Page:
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Question:

From Halifax, Nova Scotia, Canada:

I am a 25 year old and was diagnosed with type 2 diabetes at age 23. I can find research about children with diabetes, teens and late teens and on 40-100 year olds with diabetes, but what about the small number of 20 year olds? Where is the research on us? Why can I find why a child gets diabetes and not a 20 year old? I am very frustrated, and am in need of answers, as to how and why I got diabetes at 23 and not at 15-18 or 5-7 or later in my life.

Answer:

It's easy to explain, so don't feel frustrated. Until quite recently, diabetes was thought primarily to be divided into Type I or insulin dependent (IDDM) which occurred mainly in young people and Type II or non-insulin dependent (NIDDM) which began to be significant in middle age. Nowadays, many forms of diabetes have been recognised in children and teenagers.

The most common by far is typeá1Aor autoimmune diabetes in which there is a slow destruction of  beta cells by a person's own lymphocytes. The incidence is much diminished after age 18, but has still been reported as late in life as the sixth decade and is then known as Late-onset Autoimmune Diabetes of Adulthood (LADA)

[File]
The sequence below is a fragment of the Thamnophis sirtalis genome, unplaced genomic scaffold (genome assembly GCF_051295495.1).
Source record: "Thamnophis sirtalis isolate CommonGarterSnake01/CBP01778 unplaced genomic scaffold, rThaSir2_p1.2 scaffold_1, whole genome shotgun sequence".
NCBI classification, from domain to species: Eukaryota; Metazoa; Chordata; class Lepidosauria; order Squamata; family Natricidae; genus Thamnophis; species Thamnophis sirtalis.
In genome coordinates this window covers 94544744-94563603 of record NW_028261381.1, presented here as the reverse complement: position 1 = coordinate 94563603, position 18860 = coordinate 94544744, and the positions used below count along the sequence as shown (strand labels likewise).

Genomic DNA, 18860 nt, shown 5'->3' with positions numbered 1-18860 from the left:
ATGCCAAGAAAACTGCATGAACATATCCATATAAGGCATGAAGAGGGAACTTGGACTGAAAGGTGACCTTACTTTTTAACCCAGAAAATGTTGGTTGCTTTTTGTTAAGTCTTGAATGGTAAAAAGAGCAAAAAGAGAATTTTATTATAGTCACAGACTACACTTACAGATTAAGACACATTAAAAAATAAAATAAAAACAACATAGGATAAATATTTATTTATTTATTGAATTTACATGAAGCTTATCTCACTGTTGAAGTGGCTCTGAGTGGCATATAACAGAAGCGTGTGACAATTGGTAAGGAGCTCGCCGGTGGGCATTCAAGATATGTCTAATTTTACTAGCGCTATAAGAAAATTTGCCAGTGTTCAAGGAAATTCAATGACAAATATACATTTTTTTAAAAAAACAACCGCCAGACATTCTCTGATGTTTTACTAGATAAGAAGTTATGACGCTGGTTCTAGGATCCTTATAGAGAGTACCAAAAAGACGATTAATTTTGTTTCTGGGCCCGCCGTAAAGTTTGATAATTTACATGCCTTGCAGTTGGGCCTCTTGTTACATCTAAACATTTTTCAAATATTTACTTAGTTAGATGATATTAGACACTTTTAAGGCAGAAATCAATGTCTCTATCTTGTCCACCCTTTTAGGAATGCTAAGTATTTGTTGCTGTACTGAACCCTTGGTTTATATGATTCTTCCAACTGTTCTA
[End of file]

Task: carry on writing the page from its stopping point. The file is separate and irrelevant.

typeá2 diabetes, on the other hand, is again a variety of conditions, but is mostly a disorder of the insulin receptor causing insulin resistance and ultimately beta cell fatigue. It is now being seen with increasing frequency at all ages including children, and again, there are a number of basic pathologies, but being overweight and not getting enough exercise seem to be common disposing factors.

Both kinds of diabetes are seen in the early twenties so you need to get your doctor to tell you which kind you have and then you can set about doing more research in PubMed. Search by type of diabetes, not according to age.

DOB

DTQ-20001013083813
Original posting 15 Nov 2000
Posted to Diagnosis and Symptoms

  
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Last Updated: Tuesday April 06, 2010 15:09:16
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